Why Come Here? French classics rarely still seen in NYC, perfect for a meal with the family or a date
This June, Sel et Poivre will mark it’s 25th anniversary. It certainly doesn’t feel old, but it does represent something that’s become much more of an anomaly since it first opened it’s doors. It’s a traditional French bistro with a warmth that make you feel as if you eating a friend’s house in the countryside.
The entrance looks like something straight out of Paris with chestnut panels and large windows that open onto the street in warmer months. In the dining area, you’ll find walls adorned with dark wooden beams, antique sconces and black & white photos from family trips to Europe. There’s no funky lighting or music playing, just the sound of conversation. Classic and classy.
Now you may be concerned given this traditional setup and the fact they’re serving the food of the most pretentious country in the city’s most pretentious neighborhood that this is the type of place where people under sixty are made to feel unwelcome. While the crowd does skew older than most places downtown, Sel et Poivre is anything but stuffy. This is due in no small part to owner Christian Schienle, who charismatically works the tables and make everyone feel like a regular. His charm has clearly been a success not just in creating a loyal customer base (many of whom eat there at least once a week, including his landlord) but a loyal staff with such low turnover that the most recent hire was seven years ago.
As for the food, well there’s a reason the French are synonymous with fancy dining and these are guys are damn good at making it. My father, who lived in New York during the golden age of French dining, often bemoans the lack of places doing the classics well today. For those like him, Sel et Poivre serves up the likes of Frogs Legs a la Provencal, Duck l’orange and weekly specials like Coq au Vin. You find can find the whole list of specials here.
Those looking for something more modern (or less rich) will find the food is part of the “updated” bistro as well. I had some outstanding dishes including a celery root remoulade and wild striped bass with artichokes. The menu is sizeable and includes everything from fish to meat to offal ensuring everyone can find something to enjoy. In the fall, they also feature a wild game menu for several weeks. My calendar is already marked. Entrees are generally in the mid- to high- $20s with a three course prix-fixe available for lunch for $14 or $18 and dinner for $28.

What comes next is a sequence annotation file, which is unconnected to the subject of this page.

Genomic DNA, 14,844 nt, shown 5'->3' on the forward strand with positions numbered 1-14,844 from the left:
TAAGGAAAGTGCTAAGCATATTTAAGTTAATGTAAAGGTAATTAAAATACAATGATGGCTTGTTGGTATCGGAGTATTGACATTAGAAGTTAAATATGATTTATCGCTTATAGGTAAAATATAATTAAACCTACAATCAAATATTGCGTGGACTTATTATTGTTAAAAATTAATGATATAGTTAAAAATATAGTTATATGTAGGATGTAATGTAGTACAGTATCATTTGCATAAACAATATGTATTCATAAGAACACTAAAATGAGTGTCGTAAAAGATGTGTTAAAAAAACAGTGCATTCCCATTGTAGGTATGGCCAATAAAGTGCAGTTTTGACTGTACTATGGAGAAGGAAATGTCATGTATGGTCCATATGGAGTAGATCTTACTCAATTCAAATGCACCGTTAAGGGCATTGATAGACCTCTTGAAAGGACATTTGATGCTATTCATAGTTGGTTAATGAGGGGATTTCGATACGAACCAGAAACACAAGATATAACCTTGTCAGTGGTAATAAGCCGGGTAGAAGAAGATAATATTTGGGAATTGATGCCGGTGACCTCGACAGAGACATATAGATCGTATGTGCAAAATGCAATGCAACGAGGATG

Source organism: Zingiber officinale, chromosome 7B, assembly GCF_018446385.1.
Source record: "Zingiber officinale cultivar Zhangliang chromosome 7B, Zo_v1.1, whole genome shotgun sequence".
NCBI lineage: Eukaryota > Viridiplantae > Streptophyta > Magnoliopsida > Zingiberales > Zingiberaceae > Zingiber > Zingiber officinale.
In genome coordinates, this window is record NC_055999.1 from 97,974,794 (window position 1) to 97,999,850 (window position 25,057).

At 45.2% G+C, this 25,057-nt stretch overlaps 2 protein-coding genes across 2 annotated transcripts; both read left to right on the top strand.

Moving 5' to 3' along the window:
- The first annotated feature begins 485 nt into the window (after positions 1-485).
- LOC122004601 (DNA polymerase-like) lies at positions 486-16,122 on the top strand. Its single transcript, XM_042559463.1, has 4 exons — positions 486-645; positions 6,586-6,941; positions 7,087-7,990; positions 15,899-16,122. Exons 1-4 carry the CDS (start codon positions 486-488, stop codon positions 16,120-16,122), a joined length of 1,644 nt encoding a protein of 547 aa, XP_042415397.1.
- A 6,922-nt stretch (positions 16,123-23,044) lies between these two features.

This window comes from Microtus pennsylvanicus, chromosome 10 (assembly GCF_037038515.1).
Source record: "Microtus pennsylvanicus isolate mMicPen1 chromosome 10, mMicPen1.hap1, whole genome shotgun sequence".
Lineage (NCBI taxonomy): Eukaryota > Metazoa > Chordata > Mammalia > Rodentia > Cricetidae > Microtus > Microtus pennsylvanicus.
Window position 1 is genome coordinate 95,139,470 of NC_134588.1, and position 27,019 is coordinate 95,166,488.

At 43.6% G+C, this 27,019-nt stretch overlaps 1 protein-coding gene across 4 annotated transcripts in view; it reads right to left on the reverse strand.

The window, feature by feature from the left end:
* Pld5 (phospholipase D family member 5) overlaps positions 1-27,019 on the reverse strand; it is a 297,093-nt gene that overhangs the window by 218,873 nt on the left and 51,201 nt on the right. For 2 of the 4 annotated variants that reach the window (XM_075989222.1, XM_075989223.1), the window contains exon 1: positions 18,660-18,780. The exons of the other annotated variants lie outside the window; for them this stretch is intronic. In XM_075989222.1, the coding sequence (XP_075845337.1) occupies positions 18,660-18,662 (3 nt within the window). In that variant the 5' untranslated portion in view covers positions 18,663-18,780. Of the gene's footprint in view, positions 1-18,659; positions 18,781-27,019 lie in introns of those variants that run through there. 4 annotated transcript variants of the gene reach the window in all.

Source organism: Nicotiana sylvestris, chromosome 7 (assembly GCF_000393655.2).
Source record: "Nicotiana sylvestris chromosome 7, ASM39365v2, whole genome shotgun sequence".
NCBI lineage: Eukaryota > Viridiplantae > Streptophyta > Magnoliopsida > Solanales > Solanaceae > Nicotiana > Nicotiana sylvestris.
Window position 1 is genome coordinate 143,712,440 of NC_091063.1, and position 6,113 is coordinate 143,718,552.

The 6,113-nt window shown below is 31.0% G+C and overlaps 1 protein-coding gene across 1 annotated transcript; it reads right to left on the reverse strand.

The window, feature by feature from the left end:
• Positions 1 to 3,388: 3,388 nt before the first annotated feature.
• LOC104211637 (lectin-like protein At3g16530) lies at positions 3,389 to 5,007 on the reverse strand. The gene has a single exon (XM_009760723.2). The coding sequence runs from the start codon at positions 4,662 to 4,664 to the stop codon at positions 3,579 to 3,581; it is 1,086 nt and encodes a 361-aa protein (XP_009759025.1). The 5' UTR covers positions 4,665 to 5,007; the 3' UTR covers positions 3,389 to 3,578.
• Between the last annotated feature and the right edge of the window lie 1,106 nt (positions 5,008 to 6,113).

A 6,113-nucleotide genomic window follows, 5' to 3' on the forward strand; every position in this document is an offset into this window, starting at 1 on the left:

So think of Sel et Poivre as somewhere between modern casual dining and the places your parents like. In fact it may be the perfect place to take them next time they’re in town. No need to wait though – it’s also great for a date or casual meal.
As I was here for a press dinner, I got to sample a number of items on the menu. My thoughts are below:
Celery Root Remoulade w/ Beets Prepared like a tart with curry flavored strips of celery topping fresh, tender chopped beets. The spice is nicely balanced by the refreshing slight sweetness of the beets. A great start to the meal.
Wild Striped Bass A meaty hunk of bass perfectly cooked with crisped skin under Mediterranean accents of olives, tomato and basil. As good as the fish was, the tender artichokes actually stole the show for me and I’m going to go on the record saying they were the best rendition I’ve had.
Aged New York Sirloin Sirloin is not usually the cut I go for, but this was a beautiful piece meat. Cooked medium rare, it was surprisingly tender with a great almost sweet flavor. Sauce options include a creamy au poivre with a nice fresh pepper taste and an equally rich Roquefort sauce that’s milder and not too heavy on the blue cheese flavor.
Veal Kidneys w/ Mustard Sauce I’m admittedly not generally a consumer of offal and this was my first foray into this particular organ so I don’t have much basis for comparison. These were firm without being tough and only a hint of that bite you often find in offal. While I’m not sure kidneys are my thing, I can tell you that the creamy slightly spicy mustard sauce was fantastic.
Sel et Poivre
853 Lexington Avenue (64th & 65th Sts.)
New York, NY